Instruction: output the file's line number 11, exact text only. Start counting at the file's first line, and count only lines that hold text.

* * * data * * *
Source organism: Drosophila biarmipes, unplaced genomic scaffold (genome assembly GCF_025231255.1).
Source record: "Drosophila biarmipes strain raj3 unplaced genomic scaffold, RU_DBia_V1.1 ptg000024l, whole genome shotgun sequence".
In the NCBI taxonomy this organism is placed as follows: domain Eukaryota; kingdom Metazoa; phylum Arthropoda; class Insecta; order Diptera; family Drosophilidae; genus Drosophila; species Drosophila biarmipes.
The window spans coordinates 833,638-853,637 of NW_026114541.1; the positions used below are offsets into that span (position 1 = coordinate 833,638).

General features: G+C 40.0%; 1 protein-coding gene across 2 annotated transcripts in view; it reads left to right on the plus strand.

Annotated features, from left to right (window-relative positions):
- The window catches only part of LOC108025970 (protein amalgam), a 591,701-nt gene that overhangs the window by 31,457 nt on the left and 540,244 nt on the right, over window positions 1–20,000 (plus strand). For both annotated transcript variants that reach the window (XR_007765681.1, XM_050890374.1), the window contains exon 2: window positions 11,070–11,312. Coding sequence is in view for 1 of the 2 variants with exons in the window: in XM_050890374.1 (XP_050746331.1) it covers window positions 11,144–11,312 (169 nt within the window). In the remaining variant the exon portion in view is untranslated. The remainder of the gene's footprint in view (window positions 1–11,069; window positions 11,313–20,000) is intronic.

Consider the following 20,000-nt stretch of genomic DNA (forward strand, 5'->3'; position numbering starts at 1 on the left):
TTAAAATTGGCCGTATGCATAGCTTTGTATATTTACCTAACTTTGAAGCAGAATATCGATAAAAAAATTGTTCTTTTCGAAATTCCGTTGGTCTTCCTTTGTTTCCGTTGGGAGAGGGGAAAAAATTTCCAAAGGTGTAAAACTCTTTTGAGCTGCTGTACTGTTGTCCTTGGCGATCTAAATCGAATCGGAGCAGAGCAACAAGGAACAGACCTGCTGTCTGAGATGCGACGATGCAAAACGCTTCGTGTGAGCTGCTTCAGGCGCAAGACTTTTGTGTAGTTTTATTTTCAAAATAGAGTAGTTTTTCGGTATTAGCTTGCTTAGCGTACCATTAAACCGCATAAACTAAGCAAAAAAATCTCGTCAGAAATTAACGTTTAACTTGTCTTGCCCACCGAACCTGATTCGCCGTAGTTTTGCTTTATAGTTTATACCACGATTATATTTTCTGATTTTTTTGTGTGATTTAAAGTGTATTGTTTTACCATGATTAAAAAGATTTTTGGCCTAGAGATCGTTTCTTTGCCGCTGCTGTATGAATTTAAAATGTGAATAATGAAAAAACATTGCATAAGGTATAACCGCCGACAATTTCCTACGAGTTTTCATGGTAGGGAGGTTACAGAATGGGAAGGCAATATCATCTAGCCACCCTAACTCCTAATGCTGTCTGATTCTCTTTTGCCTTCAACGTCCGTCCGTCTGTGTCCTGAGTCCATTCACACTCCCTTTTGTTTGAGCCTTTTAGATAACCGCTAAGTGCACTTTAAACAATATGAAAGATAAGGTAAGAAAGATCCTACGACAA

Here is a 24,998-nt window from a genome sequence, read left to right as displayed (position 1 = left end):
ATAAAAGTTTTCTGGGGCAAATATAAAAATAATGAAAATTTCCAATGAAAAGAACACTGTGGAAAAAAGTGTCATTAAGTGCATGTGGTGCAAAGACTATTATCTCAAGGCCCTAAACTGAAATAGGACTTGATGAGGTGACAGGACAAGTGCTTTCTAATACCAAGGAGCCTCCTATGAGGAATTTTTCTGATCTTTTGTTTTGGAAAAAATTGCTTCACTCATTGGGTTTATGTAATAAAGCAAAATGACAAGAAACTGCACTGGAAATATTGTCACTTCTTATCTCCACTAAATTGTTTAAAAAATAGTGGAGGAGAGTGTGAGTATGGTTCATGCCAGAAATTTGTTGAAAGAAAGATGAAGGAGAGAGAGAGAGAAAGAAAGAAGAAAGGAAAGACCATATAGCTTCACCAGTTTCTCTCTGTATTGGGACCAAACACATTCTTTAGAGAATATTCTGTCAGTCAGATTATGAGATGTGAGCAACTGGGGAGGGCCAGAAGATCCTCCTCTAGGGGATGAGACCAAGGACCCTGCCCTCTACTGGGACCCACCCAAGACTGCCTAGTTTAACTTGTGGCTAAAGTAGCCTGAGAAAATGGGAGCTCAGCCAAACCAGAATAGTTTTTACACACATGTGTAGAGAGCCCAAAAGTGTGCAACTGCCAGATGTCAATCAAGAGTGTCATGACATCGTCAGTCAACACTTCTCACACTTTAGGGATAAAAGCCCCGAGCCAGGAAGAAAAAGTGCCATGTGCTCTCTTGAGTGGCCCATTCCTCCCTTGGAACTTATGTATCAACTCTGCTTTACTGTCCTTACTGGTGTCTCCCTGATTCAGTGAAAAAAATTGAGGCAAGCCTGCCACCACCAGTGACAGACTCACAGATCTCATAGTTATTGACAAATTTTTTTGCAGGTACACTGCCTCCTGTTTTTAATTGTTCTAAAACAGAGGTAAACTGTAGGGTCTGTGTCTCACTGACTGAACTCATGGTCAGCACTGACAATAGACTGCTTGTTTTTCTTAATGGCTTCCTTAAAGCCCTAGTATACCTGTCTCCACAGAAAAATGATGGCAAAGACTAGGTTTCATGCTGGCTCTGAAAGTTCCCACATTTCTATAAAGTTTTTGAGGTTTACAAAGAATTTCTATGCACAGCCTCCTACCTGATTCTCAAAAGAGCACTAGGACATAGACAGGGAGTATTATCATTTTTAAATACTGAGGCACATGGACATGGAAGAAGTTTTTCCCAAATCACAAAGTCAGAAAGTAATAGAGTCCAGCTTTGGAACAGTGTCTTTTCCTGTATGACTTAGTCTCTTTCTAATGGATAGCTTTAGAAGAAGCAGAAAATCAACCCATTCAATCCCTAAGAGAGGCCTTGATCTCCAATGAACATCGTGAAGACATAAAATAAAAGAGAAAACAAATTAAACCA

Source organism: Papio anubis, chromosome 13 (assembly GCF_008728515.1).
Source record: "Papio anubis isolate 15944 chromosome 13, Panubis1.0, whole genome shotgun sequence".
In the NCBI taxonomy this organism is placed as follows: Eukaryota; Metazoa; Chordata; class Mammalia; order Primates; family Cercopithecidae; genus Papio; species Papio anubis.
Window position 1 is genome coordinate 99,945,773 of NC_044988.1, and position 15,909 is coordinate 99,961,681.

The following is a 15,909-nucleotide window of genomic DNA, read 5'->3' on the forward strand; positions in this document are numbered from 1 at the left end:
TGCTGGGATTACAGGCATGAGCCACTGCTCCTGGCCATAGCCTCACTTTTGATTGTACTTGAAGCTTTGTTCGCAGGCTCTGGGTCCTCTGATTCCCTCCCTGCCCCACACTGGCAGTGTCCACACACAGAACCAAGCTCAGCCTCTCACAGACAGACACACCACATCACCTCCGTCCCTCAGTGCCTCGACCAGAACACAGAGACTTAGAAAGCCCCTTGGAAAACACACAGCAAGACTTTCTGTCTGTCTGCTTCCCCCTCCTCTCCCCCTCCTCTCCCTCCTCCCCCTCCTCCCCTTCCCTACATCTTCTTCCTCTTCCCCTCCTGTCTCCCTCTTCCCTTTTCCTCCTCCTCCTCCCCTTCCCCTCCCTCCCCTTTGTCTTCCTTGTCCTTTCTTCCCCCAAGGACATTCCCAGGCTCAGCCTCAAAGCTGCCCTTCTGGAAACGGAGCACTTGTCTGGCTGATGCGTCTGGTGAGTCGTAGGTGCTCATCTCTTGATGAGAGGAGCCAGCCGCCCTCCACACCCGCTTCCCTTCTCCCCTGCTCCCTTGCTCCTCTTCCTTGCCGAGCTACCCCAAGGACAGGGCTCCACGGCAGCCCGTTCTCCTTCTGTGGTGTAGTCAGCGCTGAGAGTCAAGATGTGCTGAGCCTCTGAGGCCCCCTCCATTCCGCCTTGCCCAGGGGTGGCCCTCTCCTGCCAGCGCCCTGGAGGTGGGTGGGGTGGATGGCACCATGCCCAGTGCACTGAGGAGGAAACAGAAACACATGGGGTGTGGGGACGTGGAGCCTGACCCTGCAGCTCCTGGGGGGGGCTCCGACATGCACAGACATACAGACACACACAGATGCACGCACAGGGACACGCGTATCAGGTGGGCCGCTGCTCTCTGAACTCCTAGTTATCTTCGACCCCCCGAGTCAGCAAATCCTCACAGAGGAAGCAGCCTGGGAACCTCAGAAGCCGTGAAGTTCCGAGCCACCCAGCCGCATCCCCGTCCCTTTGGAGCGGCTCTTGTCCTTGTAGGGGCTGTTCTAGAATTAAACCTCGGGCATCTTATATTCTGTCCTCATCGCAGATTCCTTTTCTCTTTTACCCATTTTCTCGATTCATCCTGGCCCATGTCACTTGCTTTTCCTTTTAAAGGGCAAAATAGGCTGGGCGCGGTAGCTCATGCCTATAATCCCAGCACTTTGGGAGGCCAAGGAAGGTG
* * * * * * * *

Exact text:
ATAAAAGTTTTCTGGGGCAAATATAAAAATAATGAAAATTTCCAATGAAAAGAACACTGTGGAAAAAAGTGTCATTAAGTGCATGTGGTGCAAAGACTATTATCTCAAGGCCCTAAACTGAAATAGGACTTGATGAGGTGACAGGACAAGTGCTTTCTAATACCAAGGAGCCTCCTATGAGGAATTTTTCTGATCTTTTGTTTTGGAAAAAATTGCTTCACTCATTGGGTTTATGTAATAAAGCAAAATGACAAGAAACTGCACTGGAAATATTGTCACTTCTTATCTCCACTAAATTGTTTAAAAAATAGTGGAGGAGAGTGTGAGTATGGTTCATGCCAGAAATTTGTTGAAAGAAAGATGAAGGAGAGAGAGAGAGAAAGAAAGAAGAAAGGAAAGACCATATAGCTTCACCAGTTTCTCTCTGTATTGGGACCAAACACATTCTTTAGAGAATATTCTGTCAGTCAGATTATGAGATGTGAGCAACTGGGGAGGGCCAGAAGATCCTCCTCTAGGGGATGAGACCAAGGACCCTGCCCTCTACTGGGACCCACCCAAGACTGCCTAGTTTAACTTGTGGCTAAAGTAGCCTGAGAAAATGGGAGCTCAGCCAAACCAGAATAGTTTTTACACACATGTGTAGAGAGCCCAAAAGTGTGCAACTGCCAGATGTCAATCAAGAGTGTCATGACATCGTCAGTCAACACTTCTCACACTTTAGGGATAAAAGCCCCGAGCCAGGAAGAAAAAGTGCCATGTGCTCTCTTGAGTGGCCCATTCCTCCCTTGGAACTTATGTATCAACTCTGCTTTACTGTCCTTACTGGTGTCTCCCTGATTCAGTGAAAAAAATTGAGGCAAGCCTGCCACCACCAGTGACAGACTCACAGATCTCATAGTTATTGACAAATTTTTTTGCAGGTACACTGCCTCCTGTTTTTAATTGTTCTAAAACAGAGGTAAACTGTAGGGTCTGTGTCTCACTGACTGAACTCATGGTCAGCACTGACAATAGACTGCTTGTTTTTCTTAATGGCTTCCTTAAAGCCCTAGTATACCTGTCTCCACAGAAAAATGATGGCAAAGACTAGGTTTCATGCTGGCTCTGAAAGTTCCCACATTTCTATAAAGTTTTTGAGGTTTACAAAGAATTTCTATGCACAGCCTCCTACCTGATTCTCAAAAGAGCACTAGGACATAGACAGGGAGTATTATCATTTTTAAATACTGAGGCACATGGACATGGAAGAAGTTTTTCCCAAATCACAAAGTCAGAAAGTAATAGAGTCCAGCTTTGGAACAGTGTCTTTTCCTGTATGACTTAGTCTCTTTCTAATGGATAGCTTTAGAAGAAGCAGAAAATCAACCCATTCAATCCCTAAGAGAGGCCTTGATCTCCAATGAACATCGTGAAGACATAAAATAAAAGAGAAAACAAATTAAACCA